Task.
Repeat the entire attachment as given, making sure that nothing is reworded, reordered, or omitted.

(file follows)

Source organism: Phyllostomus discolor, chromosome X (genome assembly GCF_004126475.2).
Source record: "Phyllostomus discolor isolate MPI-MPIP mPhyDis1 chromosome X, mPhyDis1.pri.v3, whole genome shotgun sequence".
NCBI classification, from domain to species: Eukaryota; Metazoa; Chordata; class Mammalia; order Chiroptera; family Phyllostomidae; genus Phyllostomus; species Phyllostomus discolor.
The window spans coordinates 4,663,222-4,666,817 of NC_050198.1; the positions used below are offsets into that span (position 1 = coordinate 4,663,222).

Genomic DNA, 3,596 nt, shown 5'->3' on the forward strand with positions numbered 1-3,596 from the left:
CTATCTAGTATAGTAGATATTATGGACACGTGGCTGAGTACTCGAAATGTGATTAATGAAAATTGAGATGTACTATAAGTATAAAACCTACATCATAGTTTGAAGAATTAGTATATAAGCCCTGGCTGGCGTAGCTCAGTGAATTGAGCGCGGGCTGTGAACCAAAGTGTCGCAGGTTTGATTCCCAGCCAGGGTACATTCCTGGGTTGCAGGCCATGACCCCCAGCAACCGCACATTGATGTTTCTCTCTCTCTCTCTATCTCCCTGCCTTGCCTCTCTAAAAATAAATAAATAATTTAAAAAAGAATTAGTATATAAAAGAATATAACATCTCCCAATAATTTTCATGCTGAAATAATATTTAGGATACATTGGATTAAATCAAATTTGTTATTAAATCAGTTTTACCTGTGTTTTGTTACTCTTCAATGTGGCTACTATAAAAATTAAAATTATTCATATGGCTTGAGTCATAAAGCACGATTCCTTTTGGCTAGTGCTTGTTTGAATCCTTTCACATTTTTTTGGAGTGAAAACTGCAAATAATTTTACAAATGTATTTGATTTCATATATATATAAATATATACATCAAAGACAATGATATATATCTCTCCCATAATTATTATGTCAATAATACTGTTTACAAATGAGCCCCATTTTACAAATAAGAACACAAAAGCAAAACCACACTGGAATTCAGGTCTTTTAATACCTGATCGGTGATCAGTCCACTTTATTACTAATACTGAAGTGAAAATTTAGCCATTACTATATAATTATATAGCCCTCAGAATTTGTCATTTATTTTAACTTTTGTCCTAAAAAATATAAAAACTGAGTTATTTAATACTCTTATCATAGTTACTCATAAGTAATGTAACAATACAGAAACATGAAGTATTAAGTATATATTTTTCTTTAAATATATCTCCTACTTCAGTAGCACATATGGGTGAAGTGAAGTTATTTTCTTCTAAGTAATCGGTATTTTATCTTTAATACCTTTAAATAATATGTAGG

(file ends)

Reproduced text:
Source organism: Phyllostomus discolor, chromosome X (genome assembly GCF_004126475.2).
Source record: "Phyllostomus discolor isolate MPI-MPIP mPhyDis1 chromosome X, mPhyDis1.pri.v3, whole genome shotgun sequence".
NCBI classification, from domain to species: Eukaryota; Metazoa; Chordata; class Mammalia; order Chiroptera; family Phyllostomidae; genus Phyllostomus; species Phyllostomus discolor.
The window spans coordinates 4,663,222-4,666,817 of NC_050198.1; the positions used below are offsets into that span (position 1 = coordinate 4,663,222).

Genomic DNA, 3,596 nt, shown 5'->3' on the forward strand with positions numbered 1-3,596 from the left:
CTATCTAGTATAGTAGATATTATGGACACGTGGCTGAGTACTCGAAATGTGATTAATGAAAATTGAGATGTACTATAAGTATAAAACCTACATCATAGTTTGAAGAATTAGTATATAAGCCCTGGCTGGCGTAGCTCAGTGAATTGAGCGCGGGCTGTGAACCAAAGTGTCGCAGGTTTGATTCCCAGCCAGGGTACATTCCTGGGTTGCAGGCCATGACCCCCAGCAACCGCACATTGATGTTTCTCTCTCTCTCTCTATCTCCCTGCCTTGCCTCTCTAAAAATAAATAAATAATTTAAAAAAGAATTAGTATATAAAAGAATATAACATCTCCCAATAATTTTCATGCTGAAATAATATTTAGGATACATTGGATTAAATCAAATTTGTTATTAAATCAGTTTTACCTGTGTTTTGTTACTCTTCAATGTGGCTACTATAAAAATTAAAATTATTCATATGGCTTGAGTCATAAAGCACGATTCCTTTTGGCTAGTGCTTGTTTGAATCCTTTCACATTTTTTTGGAGTGAAAACTGCAAATAATTTTACAAATGTATTTGATTTCATATATATATAAATATATACATCAAAGACAATGATATATATCTCTCCCATAATTATTATGTCAATAATACTGTTTACAAATGAGCCCCATTTTACAAATAAGAACACAAAAGCAAAACCACACTGGAATTCAGGTCTTTTAATACCTGATCGGTGATCAGTCCACTTTATTACTAATACTGAAGTGAAAATTTAGCCATTACTATATAATTATATAGCCCTCAGAATTTGTCATTTATTTTAACTTTTGTCCTAAAAAATATAAAAACTGAGTTATTTAATACTCTTATCATAGTTACTCATAAGTAATGTAACAATACAGAAACATGAAGTATTAAGTATATATTTTTCTTTAAATATATCTCCTACTTCAGTAGCACATATGGGTGAAGTGAAGTTATTTTCTTCTAAGTAATCGGTATTTTATCTTTAATACCTTTAAATAATATGTAGG